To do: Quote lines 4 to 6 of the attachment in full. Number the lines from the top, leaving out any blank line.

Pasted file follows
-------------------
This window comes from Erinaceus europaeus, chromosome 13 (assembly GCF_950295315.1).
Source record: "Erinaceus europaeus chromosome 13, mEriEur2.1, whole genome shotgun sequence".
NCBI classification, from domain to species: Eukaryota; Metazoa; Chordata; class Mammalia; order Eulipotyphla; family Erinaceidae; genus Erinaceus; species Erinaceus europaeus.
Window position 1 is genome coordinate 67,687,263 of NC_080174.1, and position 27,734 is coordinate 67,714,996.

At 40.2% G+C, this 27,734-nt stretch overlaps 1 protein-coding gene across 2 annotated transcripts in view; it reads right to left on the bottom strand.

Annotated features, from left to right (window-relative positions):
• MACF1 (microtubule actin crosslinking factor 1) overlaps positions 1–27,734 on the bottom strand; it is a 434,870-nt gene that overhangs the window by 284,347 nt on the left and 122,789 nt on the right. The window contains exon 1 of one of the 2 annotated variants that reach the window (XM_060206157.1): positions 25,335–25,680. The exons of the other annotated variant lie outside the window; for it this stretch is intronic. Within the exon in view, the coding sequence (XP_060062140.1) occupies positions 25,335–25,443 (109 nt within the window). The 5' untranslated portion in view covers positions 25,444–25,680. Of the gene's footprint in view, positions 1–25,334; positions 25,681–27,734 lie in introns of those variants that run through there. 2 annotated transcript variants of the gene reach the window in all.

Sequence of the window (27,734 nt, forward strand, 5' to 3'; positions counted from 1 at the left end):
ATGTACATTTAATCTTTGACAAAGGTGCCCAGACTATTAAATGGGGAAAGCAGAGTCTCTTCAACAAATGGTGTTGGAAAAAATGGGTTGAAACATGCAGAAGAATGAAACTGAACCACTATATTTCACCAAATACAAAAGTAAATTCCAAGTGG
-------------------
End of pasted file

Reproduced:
Window position 1 is genome coordinate 67,687,263 of NC_080174.1, and position 27,734 is coordinate 67,714,996.

At 40.2% G+C, this 27,734-nt stretch overlaps 1 protein-coding gene across 2 annotated transcripts in view; it reads right to left on the bottom strand.

Annotated features, from left to right (window-relative positions):